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  • Funded by USDA National Institute of Food and Agriculture

    The Southern Region IPM Center is located at North Carolina State University, 1730 Varsity Drive, Suite 110, Raleigh, NC 27606, and is sponsored by the United States Department of Agriculture, National Institute of Food and Agriculture.
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Assistant Director of NCARS & Director of UFL & NCSU Research Stations

This position is expected to provide leadership to upgrade and modernize NCSU Research Stations and Field Laboratories. This position will work directly with the six NCSU research stations, developing proposals and budgets, research plans, and budget justifications. In addition to the responsibilities related to research stations, this position has direct supervisory responsibility for university field laboratories. As such, this position will ensure that both research stations and field laboratories operate effectively and in parallel. This position will advise the NCARS Director and the NCARS team on the best use of research stations and field laboratories to achieve the research mission of NCARS. The individual will provide reports, data and statistics regarding research stations and field laboratories upon request. As part of the NCARS team, this position will interact with commodity or agribusiness group meetings and support the activities of the College of Agriculture and Life Sciences (CALS). As Assistant Director of the North Carolina Agricultural Research Service, this position will partner with the Director of the Research Station Division (a position funded by both NCDA&CS and NCSU) to facilitate the success of agricultural research and outreach programs on all research stations in North Carolina. In North Carolina, both NCSU research stations and NCDA&CS research stations operate cooperatively within the Research Stations Division (a Division with NCDA&CS). Continue reading

USDA research finds conservation tillage works better after first year

In Southeast Farm Press

An onslaught of the weed Palmer amaranth in the southeastern United States has left many farmers wondering if they should continue using environmentally friendly cover crops and conservation tillage or switch to conventional tillage.

Palmer amaranth is aggressive, drought tolerant, a prolific seed producer, and capable of developing resistance to glyphosate, known as Roundup. Because of that, thousands of acres in Alabama and elsewhere are at risk of being converted to conventional tillage, which may better control the weed, but increases soil erosion and threatens long-term soil productivity.  Continue reading

Corn gene associated with disease resistance

from North Carolina State University via EurekAlert!

Researchers at North Carolina State University have found a specific gene in corn that appears to be associated with resistance to two and possibly three different plant leaf diseases.

In a paper published this week in Nature Genetics, NC State researchers pinpoint the gene ‚Äď caffeoyl-CoA O-methyltransferase ‚Äď that seems to confer partial resistance to Southern leaf blight and gray leaf spot, and possibly to Northern leaf blight, a trio of diseases that cripple corn plants worldwide. Continue reading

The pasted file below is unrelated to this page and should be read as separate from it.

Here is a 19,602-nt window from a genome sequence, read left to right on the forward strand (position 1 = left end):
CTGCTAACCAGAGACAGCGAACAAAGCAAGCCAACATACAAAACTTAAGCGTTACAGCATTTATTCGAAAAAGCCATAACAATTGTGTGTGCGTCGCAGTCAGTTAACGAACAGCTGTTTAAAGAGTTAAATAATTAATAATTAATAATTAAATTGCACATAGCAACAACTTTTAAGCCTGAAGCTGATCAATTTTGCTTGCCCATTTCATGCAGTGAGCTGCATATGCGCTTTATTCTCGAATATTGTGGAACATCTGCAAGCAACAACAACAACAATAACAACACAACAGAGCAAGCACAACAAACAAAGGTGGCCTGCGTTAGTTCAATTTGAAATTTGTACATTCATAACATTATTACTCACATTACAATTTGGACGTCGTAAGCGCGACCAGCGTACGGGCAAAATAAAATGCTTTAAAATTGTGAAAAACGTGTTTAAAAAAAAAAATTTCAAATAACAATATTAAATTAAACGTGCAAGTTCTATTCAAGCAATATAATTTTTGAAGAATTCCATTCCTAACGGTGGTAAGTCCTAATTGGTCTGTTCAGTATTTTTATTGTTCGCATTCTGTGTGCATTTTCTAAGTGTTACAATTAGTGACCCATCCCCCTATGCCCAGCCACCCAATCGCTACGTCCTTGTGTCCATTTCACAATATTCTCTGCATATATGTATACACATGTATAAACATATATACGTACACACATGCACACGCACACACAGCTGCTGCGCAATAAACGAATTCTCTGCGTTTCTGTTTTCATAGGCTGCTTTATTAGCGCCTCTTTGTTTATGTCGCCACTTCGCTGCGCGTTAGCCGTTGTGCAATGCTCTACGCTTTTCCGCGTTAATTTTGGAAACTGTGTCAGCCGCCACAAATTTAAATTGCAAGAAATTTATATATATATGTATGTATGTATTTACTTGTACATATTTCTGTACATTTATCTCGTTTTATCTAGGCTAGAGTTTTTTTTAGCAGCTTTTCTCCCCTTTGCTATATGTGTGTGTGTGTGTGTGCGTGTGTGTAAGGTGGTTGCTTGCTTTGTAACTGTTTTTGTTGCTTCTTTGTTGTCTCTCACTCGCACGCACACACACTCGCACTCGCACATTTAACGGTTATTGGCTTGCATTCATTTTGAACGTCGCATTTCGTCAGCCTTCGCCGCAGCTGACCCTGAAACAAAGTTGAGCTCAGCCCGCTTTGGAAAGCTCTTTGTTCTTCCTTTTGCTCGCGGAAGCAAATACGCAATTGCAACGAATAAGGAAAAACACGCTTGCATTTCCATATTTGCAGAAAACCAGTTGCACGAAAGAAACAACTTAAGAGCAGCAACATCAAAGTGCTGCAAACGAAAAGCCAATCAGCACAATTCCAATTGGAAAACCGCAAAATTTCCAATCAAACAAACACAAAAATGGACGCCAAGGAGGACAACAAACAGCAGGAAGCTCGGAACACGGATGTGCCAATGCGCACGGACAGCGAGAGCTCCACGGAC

Cornell University scientists sequence genome for whitefly

In Delta Farm Press

A tiny insect that feeds on some 1,000 plant species and transmits more than 300 plant viruses, causing billions of dollars in crop losses each year worldwide, is now about to be subjected to new depths of research that could lead to more effective control.

An international team of researchers at the Boyce Thompson Institute at Cornell University has sequenced the genome of the whitefly, termed ‚Äúa formidable threat to food security.‚ÄĚ Continue reading

Permanent scientist position available with USDA ARS in Manhattan KS

A Research Ecologist (quantitative) position is available with the USDA ARS Stored Product Insect and Engineering Research Unit at the Center for Grain and Animal Health Research Center in Manhattan, KS.  This is a permanent research position.  

Deadline: January 13, 2017 Continue reading

Test for wheat blast now available

by By Jan Suszkiw, Agricultural Research Service

A team of U.S. Department of Agriculture (USDA) and university scientists has developed a sensitive new assay method for detecting the fungus that causes “wheat blast,” a disease of wheat in South America and, most recently, Bangladesh.

The fungus Magnaporthe oryzae triticum (MoT) was first detected in Brazil in 1985. The disease has moved into the neighboring countries of Argentina, Bolivia and Paraguay, but wheat blast hasn’t been reported outside of South America‚ÄĒthat is, until February 2016, when MoT was confirmed in wheat crops in Bangladesh. Continue reading

Bacterial Imbalances Can Mean Bad News for Honey Bees

By Jan Suszkiw , Agricultural Research Service

A team of U.S. Department of Agriculture (USDA) scientists and their collaborators have established a strong link between honey bee health and the effects of diet on bacteria that live in the guts of these important insect pollinators.

In a study published in the November issue of Molecular Ecology, the team fed caged honey bees one of four diets: fresh pollen, aged pollen, fresh supplements, and aged supplements. After seven days, the team euthanized and dissected the bees and used next-generation sequencing methods to identify the bacteria communities that had colonized the bees’ digestive tract. Continue reading